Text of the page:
Inflammatory processes occur throughout the body, with a primary function of promoting healing after injury. However, when too active, these inflammatory processes can also damage the body in many ways, and may contribute to heart disease, stroke, certain cancers, and other significant medical problems. Stress, including sleep disturbance, is a major contributor to inflammation in the body. Insomnia, one of the most common sleep disorders, is associated with increased risk for depression, medical comorbidities, and mortality.
A new study reports that treatment for insomnia, either by cognitive behavioral therapy or the movement meditation tai chi, reduces inflammation levels in older adults over 55 years of age.
“Behavioral interventions that target sleep reduce inflammation and represent a third pillar, along with diet and physical activity, to promote health and possibly reduce the risk of age-related morbidities including depression,” said Dr Michael Irwin, who conducted this work along with his colleagues at the Cousins Centre for Psychoneuroimmunology at the University of California Los Angeles.
For this study, the researchers recruited 123 older adults with insomnia who were randomised to receive one of 3 types of classes: cognitive behavioural therapy for insomnia, the movement meditation tai chi, or a sleep seminar (the control condition).
They found that treatment of sleep disturbance with cognitive behavioural therapy for insomnia reduces insomnia symptoms, reduces levels of a systemic marker of inflammation called C-reactive protein, and reverses activation of molecular inflammatory signalling pathways. These benefits were maintained throughout the study’s16-month follow-up period.
Tai chi, a lifestyle intervention that targets stress that can lead to insomnia, was also found to reduce inflammation, and did so by reducing the expression of inflammation at the cellular level and by reversing activation of inflammatory signalling pathways. The reduction of cellular inflammation was also maintained during the 16-month follow-up. Those participants assigned to the sleep seminar classes showed no significant changes in inflammatory markers, as expected.
These results provide an evidence-based molecular framework to understand how behavioural interventions that target sleep may reduce inflammation and promote
“This study suggests that there are behavioural approaches that can improve sleep, reduce stress, and thereby improve health,” commented Dr John Krystal, editor of Biological Psychiatry. “It is a reminder, once again, that there is no health without mental health.”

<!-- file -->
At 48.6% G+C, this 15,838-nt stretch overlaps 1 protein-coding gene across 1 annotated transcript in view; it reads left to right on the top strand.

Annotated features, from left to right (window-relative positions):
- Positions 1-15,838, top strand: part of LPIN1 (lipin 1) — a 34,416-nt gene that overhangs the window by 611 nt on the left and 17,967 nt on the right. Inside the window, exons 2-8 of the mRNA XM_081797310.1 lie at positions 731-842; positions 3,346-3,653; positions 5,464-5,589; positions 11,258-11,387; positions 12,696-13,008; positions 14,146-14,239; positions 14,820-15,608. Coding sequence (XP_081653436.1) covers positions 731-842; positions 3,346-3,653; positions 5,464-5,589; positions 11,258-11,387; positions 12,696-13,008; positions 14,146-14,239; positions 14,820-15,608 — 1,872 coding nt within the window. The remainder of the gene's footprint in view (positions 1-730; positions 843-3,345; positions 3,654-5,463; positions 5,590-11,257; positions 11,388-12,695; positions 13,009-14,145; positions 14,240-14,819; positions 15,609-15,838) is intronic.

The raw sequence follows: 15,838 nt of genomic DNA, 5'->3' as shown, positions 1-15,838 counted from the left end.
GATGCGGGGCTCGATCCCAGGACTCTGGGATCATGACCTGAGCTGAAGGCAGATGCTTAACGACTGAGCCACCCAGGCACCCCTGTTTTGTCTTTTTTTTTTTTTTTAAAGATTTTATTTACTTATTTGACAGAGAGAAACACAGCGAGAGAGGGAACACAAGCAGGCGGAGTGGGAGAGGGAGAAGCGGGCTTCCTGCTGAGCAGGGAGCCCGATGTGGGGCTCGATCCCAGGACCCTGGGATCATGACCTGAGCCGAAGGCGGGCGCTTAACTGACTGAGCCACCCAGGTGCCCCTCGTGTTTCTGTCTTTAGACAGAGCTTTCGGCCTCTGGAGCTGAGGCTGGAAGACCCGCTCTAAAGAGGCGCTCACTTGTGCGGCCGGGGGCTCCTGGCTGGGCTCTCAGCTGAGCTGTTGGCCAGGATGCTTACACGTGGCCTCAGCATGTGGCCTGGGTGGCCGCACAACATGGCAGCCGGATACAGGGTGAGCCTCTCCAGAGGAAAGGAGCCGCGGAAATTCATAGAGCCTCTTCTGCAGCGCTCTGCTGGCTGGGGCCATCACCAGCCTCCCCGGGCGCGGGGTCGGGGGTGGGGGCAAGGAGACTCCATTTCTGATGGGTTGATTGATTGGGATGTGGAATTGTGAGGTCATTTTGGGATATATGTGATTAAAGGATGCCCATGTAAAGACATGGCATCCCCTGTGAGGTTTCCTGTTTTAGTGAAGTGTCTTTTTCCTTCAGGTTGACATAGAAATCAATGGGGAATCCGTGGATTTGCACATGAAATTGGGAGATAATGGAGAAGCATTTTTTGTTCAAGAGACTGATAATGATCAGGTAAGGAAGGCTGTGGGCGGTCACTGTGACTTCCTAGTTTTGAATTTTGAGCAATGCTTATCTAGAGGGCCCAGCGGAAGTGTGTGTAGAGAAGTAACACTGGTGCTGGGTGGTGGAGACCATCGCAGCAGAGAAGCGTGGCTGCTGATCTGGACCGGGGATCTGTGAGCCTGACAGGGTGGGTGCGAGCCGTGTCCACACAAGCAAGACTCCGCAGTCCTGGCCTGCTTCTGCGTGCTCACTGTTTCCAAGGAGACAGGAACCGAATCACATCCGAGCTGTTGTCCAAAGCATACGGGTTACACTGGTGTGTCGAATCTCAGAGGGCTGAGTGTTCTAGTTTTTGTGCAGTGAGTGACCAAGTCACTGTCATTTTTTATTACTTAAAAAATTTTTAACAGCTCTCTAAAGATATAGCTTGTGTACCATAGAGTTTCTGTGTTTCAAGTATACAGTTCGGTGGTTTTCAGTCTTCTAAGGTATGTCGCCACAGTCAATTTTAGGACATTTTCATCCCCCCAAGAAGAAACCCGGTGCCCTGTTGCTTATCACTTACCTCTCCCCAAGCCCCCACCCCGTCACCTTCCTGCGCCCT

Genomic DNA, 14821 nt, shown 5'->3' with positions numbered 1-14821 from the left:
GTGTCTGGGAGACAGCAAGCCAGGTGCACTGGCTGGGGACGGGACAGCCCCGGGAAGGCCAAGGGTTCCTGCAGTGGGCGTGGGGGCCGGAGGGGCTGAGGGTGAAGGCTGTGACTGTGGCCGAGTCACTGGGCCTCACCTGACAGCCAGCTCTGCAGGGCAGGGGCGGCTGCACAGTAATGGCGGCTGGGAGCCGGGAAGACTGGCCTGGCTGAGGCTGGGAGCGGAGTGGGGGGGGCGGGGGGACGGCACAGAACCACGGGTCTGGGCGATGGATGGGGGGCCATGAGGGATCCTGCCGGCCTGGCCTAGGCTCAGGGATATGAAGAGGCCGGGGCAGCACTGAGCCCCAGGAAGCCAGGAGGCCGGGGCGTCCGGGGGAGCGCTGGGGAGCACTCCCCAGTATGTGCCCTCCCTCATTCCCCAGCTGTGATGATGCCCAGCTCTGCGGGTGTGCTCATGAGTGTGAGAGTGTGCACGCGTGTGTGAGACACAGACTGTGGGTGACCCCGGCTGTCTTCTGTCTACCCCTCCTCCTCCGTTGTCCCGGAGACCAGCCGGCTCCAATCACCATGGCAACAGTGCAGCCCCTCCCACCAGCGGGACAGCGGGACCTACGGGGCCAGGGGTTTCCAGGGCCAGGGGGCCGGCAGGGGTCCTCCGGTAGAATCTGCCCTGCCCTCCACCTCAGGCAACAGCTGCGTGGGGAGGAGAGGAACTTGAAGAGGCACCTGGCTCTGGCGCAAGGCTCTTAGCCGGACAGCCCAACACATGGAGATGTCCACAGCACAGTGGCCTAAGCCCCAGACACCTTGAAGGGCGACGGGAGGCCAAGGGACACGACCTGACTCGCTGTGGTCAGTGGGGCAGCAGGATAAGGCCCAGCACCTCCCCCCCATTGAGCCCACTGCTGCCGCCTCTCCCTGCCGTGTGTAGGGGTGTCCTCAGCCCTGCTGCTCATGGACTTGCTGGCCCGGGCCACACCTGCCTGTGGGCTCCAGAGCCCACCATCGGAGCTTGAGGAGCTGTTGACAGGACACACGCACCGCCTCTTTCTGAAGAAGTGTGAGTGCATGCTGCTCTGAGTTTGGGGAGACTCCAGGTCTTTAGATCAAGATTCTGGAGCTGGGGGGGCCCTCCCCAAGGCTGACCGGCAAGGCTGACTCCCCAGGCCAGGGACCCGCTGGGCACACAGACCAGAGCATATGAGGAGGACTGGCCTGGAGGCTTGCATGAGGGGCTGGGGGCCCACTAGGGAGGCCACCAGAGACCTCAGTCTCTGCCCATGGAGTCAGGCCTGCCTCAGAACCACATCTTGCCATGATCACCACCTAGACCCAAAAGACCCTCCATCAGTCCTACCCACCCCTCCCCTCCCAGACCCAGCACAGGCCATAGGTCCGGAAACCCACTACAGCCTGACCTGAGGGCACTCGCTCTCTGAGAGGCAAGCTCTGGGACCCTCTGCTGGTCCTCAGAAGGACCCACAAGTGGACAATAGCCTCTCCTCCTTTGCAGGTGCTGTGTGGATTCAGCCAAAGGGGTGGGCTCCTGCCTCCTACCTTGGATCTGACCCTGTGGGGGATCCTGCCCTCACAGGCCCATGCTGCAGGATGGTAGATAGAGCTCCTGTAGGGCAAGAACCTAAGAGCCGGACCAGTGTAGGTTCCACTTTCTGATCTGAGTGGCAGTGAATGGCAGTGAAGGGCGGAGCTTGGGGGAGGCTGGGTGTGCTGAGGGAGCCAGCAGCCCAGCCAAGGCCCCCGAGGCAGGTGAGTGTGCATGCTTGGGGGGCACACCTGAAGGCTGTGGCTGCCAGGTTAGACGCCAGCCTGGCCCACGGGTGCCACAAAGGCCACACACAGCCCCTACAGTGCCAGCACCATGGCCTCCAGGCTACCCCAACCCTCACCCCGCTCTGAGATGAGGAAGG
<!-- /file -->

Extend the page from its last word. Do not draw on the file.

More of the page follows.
Sleep disturbance is associated with activation of systemic and cellular inflammation, as well as proinflammatory transcriptional profiles in circulating leukocytes. Whether treatments that target insomnia-related complaints might reverse these markers of inflammation in older adults with insomnia is not known.
In this randomized trial, 123 older adults with insomnia were randomly assigned to cognitive-behavioral therapy for insomnia (CBT-I), tai chi chih (TCC), or sleep seminar education active control condition for 2-hour sessions weekly over 4 months with follow-up at 7 and 16 months. We measured C-reactive protein (CRP) at baseline and months 4 and 16; toll-like receptor-4 activated monocyte production of proinflammatory cytokines at baseline and months 2, 4, 7, and 16; and genome-wide transcriptional profiling at baseline and month 4.
As compared with sleep seminar education active control condition, CBT-I reduced levels of CRP (months 4 and 16, ps < .05), monocyte production of proinflammatory cytokines (month 2 only, p < .05), and proinflammatory gene expression (month 4, p < .01). TCC marginally reduced CRP (month 4, p = .06) and significantly reduced monocyte production of proinflammatory cytokines (months 2, 4, 7, and 16; all ps < .05) and proinflammatory gene expression (month 4, p < .001). In CBT-I and TCC, TELiS promoter-based bioinformatics analyses indicated reduced activity of nuclear factor-κB and AP-1.
Among older adults with insomnia, CBT-I reduced systemic inflammation, TCC reduced cellular inflammatory responses, and both treatments reduced expression of genes encoding proinflammatory mediators. The findings provide an evidence-based molecular framework to understand the potential salutary effects of insomnia treatment on inflammation, with implications for inflammatory disease risk.